By this time, dozens of rescue workers were scouring for signs of the missing fisherman. I kept hiking on South Coast Trail, moving away from the busiest part of the chaos to a quieter place on the ridge trail overlooking the ocean. I could still see the jet skis sweeping the Bay in formation, but the noise of it all faded into the background. I put my iPod on shuffle and started to pray.
May all beings be happy. May all beings be safe. May all beings everywhere be free. May this One Being have peace in his heart. May his loved ones feel his love and feel the love of God as they navigate this uncertain time. May Divine Will come into being, whatever that may be.
I stopped at an overlook and felt into the ocean, opening myself to see if I could feel whether this Being was still alive. With my psychic boundaries clearly in place, with expressed clarity around my desire not to open myself to channeling this possibly distressed Being, I asked to be open to feeling the man out at sea. Is that OK? Is he still alive? Does he need help? Does he need comfort? Does he need love? (I didn’t know at the time that the person they were searching for was male, but I felt a clear masculine presence when I tuned in.) As soon as I opened that psychic portal, I felt him. In fact, he FLOODED in.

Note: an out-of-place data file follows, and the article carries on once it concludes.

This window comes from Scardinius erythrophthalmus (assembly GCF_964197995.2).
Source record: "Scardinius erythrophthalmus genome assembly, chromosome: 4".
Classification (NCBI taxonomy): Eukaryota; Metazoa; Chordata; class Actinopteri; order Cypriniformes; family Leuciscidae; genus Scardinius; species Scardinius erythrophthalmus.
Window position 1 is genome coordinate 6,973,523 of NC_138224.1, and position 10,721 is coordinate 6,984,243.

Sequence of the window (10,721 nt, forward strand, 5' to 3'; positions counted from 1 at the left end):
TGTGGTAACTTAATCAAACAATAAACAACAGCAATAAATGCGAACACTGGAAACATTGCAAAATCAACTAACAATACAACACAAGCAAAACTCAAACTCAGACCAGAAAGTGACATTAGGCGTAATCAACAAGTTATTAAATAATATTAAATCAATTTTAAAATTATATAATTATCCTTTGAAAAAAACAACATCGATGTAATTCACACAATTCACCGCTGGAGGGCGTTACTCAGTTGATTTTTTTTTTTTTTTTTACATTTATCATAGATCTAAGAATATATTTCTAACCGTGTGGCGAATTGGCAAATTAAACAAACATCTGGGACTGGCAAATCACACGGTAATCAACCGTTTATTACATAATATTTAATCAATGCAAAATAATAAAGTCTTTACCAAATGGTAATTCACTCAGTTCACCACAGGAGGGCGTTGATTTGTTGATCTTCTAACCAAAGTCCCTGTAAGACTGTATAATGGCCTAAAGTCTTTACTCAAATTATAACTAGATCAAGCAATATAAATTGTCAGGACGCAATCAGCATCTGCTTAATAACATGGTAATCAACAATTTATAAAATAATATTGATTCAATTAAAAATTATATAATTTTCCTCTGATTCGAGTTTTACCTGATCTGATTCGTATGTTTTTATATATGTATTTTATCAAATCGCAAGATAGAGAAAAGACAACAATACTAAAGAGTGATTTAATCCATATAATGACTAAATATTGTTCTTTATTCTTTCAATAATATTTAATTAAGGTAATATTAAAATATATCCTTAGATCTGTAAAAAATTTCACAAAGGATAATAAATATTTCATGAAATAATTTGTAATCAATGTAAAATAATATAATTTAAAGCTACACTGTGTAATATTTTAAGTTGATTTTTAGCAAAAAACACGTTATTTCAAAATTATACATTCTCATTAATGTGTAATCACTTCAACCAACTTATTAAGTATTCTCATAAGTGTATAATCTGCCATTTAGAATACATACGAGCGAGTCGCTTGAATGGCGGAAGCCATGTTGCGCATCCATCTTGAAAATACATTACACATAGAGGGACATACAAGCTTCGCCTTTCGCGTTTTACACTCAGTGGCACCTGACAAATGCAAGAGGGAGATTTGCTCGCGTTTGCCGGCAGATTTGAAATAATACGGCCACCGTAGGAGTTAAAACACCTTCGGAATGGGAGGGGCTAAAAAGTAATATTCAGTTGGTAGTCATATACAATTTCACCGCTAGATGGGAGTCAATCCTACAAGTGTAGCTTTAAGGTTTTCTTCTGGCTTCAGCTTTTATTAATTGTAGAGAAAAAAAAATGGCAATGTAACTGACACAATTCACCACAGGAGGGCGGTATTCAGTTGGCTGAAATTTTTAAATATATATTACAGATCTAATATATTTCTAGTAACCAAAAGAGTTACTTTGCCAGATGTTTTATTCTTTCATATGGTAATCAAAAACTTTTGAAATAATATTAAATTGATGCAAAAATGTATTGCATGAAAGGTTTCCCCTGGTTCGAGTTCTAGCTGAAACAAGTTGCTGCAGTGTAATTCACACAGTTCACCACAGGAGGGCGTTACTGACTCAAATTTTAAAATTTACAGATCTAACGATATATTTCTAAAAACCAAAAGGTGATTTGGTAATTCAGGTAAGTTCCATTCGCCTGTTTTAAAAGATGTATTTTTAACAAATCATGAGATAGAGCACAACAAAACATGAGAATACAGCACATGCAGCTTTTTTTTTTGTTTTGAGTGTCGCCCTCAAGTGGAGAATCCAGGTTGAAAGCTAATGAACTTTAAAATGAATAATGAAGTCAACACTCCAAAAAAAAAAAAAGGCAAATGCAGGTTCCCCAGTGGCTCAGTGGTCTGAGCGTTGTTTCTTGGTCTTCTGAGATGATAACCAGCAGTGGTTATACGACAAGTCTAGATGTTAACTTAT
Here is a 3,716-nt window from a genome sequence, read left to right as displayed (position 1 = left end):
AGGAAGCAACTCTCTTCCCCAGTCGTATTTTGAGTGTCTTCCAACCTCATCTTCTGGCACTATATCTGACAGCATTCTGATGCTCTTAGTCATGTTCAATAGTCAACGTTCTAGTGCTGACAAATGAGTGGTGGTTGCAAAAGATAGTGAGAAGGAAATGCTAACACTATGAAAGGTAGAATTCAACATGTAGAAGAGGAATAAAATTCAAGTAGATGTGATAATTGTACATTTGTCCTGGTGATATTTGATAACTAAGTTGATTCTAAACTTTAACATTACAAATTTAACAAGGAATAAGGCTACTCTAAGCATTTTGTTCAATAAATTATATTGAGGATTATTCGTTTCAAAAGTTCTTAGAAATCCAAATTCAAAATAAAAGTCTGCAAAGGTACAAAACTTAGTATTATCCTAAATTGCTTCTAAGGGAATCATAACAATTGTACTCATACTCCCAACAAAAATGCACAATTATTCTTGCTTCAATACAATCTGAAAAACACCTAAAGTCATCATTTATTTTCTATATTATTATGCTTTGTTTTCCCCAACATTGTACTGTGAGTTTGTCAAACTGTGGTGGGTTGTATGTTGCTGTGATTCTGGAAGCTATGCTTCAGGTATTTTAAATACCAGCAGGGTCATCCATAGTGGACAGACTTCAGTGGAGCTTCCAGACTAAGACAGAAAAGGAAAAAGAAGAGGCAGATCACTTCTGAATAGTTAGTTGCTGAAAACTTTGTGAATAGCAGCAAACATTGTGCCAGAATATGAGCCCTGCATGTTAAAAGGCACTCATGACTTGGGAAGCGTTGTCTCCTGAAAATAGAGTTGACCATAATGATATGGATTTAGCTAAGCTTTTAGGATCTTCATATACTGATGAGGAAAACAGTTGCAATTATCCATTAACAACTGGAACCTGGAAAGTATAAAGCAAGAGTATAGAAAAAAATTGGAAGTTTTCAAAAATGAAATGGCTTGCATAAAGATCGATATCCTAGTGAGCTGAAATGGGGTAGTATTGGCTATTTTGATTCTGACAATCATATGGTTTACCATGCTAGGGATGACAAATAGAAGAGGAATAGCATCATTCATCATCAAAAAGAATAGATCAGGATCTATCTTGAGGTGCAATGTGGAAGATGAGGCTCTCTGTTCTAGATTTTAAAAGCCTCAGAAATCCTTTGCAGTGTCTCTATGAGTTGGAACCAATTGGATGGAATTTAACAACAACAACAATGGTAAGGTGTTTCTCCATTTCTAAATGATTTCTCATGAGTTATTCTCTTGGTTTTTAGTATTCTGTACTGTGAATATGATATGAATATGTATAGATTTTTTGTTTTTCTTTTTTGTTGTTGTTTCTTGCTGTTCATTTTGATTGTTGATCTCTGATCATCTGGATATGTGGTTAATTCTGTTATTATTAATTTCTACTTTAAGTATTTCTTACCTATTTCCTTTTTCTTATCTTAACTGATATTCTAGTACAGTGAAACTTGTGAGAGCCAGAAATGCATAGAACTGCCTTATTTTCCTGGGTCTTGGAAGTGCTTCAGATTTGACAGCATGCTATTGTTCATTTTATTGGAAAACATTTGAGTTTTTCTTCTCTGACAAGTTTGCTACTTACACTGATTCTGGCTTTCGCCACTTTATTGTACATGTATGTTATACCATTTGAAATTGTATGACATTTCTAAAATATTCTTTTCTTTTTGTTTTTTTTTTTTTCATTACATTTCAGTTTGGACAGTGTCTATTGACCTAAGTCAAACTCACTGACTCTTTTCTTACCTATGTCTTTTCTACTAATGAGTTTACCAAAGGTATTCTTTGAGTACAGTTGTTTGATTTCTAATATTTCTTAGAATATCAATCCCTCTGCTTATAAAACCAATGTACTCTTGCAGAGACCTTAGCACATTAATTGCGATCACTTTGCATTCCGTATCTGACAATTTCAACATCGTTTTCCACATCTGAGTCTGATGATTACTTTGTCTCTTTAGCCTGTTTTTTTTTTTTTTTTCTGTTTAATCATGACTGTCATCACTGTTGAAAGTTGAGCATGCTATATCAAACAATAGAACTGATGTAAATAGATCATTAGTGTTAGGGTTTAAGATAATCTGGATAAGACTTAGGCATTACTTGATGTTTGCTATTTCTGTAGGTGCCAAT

He was panicking. (I—the One—was panicking.) He was scared. (I—the One—was scared.) Our collective nervous system fired into a stress response. I could feel him in my heart and sense his consciousness. I burst into tears that I knew didn’t belong to my separate mote of consciousness. I felt his grief, his confusion, his sadness over leaving this dimension, his grief over losing his family, his fear about how they would survive without him. Without knowing how I knew, I knew in an instant he was dying right at that moment.
I dropped into my heart and held him in the cradle of my heart, rocking him in my heart like a mother, reassuring him that all is and will be well that his family will be OK that he is transitioning to a calmer, less chaotic realm that he will be held and safe and loved unconditionally in this place where he will journey that I will be with him as he goes if he wishes me to be there.
I feel his anxiety and disorientation. I tell him in my heart that he is dying, but that this is not something to fear or resist. I assure him that the very thing he is fighting will be more glorious than anything he could possibly imagine in this dimension. I promise to journey with him, if only for this brief time.